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E07574: Caesarius bishop of Arles (southern Gaul) delivers four sermons (Sermons 223-226) on the feast days of unnamed martyrs; one of them enjoins his congregation to dress well, but with moderation, at their festivals. Written in Latin at Arles, 503/542.

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posted on 2019-05-24, 00:00 authored by CSLA Admin
Caesarius of Arles, Sermons 223-226

Four sermons that their editor, Morin, attributes in whole, or in part, to Caesarius. They contain generic injunctions to imitate the martyrs and to behave at their feasts with due decorum.

In Sermon 224, after criticising those who dress up splendidly for the feasts of martyrs, but within are morally corrupt, Caesarius continues:

Sed existit aliquis, et dicit: Ergo veteribus ac sordidis vestimentis in sanctorum sumus sollemnitatibus induendi? Non ita est, fratres carissimi: habenda sunt vestimenta nitida, honesta et rationabiliter et mediocriter praeparata, non pro vanitate saeculi nimium pretiosa [...]

'Now someone may step forward and say: Should we, then, be clothed with old and stained garments on the feasts of the saints? This is not true, dearest brethren. Our clothing should be bright, becoming and reasonably and moderately provided, and not, through worldly vanity, over-costly ...'

Text: Morin, vol. 2, 881-97, quotation at 886. Translation: Mueller, vol. 3, 881-97, quotation (modified) at 149-50.


Evidence ID


Major author/Major anonymous work

Caesarius of Arles

Cult activities - Festivals

  • Saint’s feast

Cult activities - Activities Accompanying Cult

  • Feasting (eating, drinking, dancing, singing, bathing)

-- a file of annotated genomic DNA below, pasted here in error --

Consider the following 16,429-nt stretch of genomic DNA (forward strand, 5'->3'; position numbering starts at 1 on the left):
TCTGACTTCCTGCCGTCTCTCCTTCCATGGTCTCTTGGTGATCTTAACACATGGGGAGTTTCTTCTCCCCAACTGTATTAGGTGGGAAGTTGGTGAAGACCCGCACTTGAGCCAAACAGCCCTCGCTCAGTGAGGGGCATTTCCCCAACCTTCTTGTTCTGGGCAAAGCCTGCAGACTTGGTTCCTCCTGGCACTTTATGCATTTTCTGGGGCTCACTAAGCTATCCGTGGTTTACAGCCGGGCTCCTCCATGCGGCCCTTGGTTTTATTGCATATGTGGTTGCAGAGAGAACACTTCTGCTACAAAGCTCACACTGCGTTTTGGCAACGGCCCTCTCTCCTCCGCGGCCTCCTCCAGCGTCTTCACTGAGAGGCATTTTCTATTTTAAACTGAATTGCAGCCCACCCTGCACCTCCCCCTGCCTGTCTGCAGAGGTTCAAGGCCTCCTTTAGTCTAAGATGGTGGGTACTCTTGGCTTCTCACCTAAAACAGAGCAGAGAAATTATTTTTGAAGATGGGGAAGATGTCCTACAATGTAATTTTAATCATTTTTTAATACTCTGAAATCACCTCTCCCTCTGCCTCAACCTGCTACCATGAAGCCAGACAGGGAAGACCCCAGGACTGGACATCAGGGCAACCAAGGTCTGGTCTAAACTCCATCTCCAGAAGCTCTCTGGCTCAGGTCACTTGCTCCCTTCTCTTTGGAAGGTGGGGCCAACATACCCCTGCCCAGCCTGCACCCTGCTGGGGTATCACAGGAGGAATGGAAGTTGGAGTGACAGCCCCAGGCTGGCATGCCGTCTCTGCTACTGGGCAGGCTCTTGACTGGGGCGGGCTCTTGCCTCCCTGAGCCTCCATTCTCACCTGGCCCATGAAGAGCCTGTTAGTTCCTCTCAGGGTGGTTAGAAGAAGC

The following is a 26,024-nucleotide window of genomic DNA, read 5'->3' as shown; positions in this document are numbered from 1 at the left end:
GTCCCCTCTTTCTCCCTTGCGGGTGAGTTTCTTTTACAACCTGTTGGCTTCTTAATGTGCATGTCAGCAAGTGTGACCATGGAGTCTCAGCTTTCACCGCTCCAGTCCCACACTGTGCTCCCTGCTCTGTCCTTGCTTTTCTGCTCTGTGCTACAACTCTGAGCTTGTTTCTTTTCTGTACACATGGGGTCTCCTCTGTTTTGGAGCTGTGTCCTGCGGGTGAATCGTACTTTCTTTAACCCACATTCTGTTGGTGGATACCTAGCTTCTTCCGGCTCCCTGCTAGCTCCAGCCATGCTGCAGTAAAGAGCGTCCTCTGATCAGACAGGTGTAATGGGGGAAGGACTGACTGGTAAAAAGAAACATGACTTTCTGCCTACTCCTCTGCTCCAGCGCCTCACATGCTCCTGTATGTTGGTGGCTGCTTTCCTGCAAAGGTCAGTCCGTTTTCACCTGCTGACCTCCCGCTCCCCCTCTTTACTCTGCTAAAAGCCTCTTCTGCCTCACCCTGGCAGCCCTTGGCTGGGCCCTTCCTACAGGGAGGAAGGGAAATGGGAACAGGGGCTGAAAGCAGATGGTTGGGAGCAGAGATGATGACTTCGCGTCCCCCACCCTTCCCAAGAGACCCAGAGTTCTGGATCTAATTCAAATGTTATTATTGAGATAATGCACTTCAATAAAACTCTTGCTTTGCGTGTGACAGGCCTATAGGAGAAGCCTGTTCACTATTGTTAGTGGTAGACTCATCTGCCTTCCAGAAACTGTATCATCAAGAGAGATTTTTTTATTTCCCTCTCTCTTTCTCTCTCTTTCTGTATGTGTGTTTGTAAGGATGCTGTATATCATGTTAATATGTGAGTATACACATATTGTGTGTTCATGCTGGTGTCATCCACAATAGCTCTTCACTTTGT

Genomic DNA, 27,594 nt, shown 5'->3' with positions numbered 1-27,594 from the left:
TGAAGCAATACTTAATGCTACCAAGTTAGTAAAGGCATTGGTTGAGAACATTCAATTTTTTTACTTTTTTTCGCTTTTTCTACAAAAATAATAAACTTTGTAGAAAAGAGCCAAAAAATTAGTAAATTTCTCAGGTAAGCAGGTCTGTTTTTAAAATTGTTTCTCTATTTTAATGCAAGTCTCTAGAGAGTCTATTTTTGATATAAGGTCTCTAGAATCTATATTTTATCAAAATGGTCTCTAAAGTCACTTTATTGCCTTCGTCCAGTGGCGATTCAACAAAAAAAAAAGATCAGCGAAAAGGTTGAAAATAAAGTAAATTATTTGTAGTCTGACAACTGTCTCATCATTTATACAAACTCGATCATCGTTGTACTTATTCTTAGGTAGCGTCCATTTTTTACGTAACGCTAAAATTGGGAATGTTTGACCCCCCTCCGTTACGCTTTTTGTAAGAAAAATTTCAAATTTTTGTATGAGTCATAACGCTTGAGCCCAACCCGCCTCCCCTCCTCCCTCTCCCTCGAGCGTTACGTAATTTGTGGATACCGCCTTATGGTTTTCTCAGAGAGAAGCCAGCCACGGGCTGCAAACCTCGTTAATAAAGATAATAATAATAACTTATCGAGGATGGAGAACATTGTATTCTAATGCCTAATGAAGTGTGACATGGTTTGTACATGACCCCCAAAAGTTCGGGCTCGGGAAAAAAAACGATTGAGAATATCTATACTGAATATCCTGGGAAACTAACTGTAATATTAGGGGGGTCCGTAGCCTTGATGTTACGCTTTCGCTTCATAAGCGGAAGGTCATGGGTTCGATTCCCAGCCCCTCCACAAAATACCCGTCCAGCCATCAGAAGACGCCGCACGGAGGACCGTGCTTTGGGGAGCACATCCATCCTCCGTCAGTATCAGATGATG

After an early career as an ascetic monk, first at the island monastery of Lérins, Caesarius became bishop of Arles in 503, and held this post, through many political vicissitudes, until his death in 542 (for his Life see E06283). Caesarius acquired a considerable reputation as a preacher, delivering sermons in a straightforward style and language, with limited use of rhetorical effects; most of his sermons address issues of Christian morality and practice, and the handful that he delivered on the feast days of saints are often concerned with proper behaviour at their festivals. His sermons were popular, and are widely attested in the manuscript tradition. Germain Morin, the most recent collector and editor of his sermons, attributed nearly 250, in whole or in part, to Caesarius; many, according to Morin, are reworkings of earlier sermons, with additions by Caesarius. Although Morin's attributions are not always certain, we have accepted them without question, since to look into this issue is beyond the scope of our project. Morin divided the sermons into five groups: sermons or admonitions on various topics (1-80), sermons on Scripture (81-186), seasonal sermons (187-213), sermons on the saints and feast days (214-232), and sermons to monks (233-238).

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    Evidence -  The Cult of Saints in Late Antiquity



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